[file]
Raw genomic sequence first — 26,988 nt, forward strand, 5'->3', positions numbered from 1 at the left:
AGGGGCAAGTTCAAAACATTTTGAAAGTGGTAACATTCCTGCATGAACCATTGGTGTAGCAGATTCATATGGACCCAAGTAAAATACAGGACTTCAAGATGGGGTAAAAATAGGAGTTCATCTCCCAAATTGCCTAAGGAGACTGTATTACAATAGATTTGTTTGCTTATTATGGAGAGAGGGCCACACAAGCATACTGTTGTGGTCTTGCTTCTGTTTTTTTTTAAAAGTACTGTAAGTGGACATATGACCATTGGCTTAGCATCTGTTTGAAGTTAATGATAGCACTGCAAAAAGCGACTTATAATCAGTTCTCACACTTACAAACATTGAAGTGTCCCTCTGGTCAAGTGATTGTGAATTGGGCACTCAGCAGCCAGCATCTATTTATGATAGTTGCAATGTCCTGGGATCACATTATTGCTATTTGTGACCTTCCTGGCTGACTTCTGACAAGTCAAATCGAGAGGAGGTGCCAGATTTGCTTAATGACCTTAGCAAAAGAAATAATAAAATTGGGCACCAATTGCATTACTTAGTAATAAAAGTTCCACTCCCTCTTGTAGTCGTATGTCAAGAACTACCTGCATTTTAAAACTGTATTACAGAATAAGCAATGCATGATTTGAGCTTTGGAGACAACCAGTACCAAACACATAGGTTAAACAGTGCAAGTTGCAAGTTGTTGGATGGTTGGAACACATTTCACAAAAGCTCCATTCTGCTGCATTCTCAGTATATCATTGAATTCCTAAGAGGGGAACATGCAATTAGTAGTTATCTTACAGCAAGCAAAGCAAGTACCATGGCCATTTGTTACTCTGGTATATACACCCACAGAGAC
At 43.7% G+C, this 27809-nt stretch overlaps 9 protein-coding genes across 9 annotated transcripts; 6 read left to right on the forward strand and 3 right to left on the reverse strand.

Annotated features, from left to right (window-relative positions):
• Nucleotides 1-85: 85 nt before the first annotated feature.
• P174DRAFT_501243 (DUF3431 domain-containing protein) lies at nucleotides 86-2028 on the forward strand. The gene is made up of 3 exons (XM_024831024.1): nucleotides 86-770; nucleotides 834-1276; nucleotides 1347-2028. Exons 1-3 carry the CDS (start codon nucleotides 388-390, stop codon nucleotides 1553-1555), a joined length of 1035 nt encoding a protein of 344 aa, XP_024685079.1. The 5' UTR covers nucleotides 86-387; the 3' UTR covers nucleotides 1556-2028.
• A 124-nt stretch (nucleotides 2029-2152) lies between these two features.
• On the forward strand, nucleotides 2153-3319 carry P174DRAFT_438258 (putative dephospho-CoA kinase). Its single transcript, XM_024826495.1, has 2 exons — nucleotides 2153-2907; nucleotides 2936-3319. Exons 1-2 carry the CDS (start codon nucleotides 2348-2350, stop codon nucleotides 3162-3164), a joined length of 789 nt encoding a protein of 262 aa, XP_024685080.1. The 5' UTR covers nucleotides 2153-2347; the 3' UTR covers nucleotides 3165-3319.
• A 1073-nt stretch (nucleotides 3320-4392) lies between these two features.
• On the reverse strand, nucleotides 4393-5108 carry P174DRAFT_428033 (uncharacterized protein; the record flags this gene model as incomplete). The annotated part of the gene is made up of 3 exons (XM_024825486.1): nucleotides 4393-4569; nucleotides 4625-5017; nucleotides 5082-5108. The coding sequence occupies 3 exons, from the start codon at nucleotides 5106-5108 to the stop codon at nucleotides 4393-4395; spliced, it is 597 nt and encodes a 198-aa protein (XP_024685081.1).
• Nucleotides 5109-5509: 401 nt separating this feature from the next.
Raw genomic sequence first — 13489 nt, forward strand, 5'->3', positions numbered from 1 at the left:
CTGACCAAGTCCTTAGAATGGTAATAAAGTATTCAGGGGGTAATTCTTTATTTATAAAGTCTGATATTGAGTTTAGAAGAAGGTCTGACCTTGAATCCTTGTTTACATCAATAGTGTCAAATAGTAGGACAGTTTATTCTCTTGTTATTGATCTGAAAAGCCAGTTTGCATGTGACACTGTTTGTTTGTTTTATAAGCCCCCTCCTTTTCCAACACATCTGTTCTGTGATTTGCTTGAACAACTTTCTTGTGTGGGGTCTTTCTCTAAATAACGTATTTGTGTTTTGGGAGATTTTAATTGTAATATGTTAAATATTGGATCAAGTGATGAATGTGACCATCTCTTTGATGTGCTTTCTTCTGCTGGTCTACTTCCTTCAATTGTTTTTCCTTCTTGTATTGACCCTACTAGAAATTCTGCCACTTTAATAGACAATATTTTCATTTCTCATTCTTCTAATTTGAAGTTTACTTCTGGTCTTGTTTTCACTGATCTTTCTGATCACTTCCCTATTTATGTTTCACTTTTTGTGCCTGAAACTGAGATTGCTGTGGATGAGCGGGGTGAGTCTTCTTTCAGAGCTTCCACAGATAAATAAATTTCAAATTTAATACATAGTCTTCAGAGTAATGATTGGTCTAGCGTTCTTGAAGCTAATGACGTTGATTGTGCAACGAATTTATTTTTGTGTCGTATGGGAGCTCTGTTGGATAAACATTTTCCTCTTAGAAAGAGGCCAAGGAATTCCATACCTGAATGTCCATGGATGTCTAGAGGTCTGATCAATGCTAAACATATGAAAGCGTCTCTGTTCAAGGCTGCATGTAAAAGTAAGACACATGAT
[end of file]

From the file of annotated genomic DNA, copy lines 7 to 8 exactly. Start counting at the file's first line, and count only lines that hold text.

• A 124-nt stretch (nucleotides 2029-2152) lies between these two features.
• On the forward strand, nucleotides 2153-3319 carry P174DRAFT_438258 (putative dephospho-CoA kinase). Its single transcript, XM_024826495.1, has 2 exons — nucleotides 2153-2907; nucleotides 2936-3319. Exons 1-2 carry the CDS (start codon nucleotides 2348-2350, stop codon nucleotides 3162-3164), a joined length of 789 nt encoding a protein of 262 aa, XP_024685080.1. The 5' UTR covers nucleotides 2153-2347; the 3' UTR covers nucleotides 3165-3319.